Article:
So, this will expose a SMB share at smb://bernice/public.  Next I need a user account.  Firstly, a FreeBSD account:

pw useradd -n hpprinter -s /bin/csh -m
passwd hpprinter

Then the samba account

smbpasswd -a hpprinter

Finally, start samba

service samba onestart

 I can now configure the share in the printer.  The UNC path is:


Outlook for Mac Archives

I recently had a reason to parse a large data set, for another project.  I decided that an ideal "large data set" would be my Outlook mail saved archives.  Sadly, Outlook for Mac doesn't output PST files, it outputs OLM archives, which are, essentially, giant zip files full of XML.  I was coding this all in Java, so I needed a Java library to parse OLM files.

The resulting source code is here.  Schema for OLM XML is here.



AGC Grammar

Every IT geek is, to some degree, fascinated with the Apollo program which put a human on the moon for the first time.  Naturally, there is also curiosity about the computers on the Apollo moon lander, and the software that ran on them.  The source code that went to the moon is available now, and you can take a look at it here.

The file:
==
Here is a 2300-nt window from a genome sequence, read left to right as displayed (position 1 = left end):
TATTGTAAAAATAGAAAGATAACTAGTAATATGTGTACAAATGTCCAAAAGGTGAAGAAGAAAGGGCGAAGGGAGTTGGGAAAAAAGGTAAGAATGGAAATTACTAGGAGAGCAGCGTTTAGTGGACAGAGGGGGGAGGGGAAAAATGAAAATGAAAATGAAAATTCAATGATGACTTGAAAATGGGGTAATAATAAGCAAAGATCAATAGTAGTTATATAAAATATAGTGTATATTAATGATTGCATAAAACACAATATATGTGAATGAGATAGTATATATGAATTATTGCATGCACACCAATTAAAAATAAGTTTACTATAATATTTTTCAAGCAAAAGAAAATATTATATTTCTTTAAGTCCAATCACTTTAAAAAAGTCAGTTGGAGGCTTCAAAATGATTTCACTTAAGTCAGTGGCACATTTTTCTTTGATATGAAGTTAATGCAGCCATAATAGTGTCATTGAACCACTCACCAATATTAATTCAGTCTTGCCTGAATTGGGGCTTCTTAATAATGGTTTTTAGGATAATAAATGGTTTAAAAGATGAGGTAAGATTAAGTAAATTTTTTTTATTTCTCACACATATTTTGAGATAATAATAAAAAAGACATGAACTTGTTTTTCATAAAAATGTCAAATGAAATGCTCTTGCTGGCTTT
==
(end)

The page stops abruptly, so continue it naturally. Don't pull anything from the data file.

I'm interested in the Apollo program, but I'm also interested in formal grammars, and a committer to the Antlr project.  So, I spent some time building an Antlr4 grammar for the Apollo source code.  You can take a look at it here.  The grammar can parse a number of files from the Solarium55 source code, which is the source code that flew Apollo4.  If you're keen you could try it on the Apollo13 source code, called Artemis072, but you'd have to key in the source from jpg images of the form-feed printouts (here).

It's natural to ask why a Antlr4 grammar for AGC source code would be useful.  In addition to the obvious "because that goal will serve to organize and measure the best of our energies and skills", it's the first step in building a simulator.  There is already an excellent C simulator here, and there are numerous JS ones on the web, but I thought it might be helpful to have an Antlr4 grammar that can output parser-lexers for new simulators in other languages.  Also, it was very interesting to learn about the AGC computer and to see how software development has progressed since the 1960's.



A simple modelling language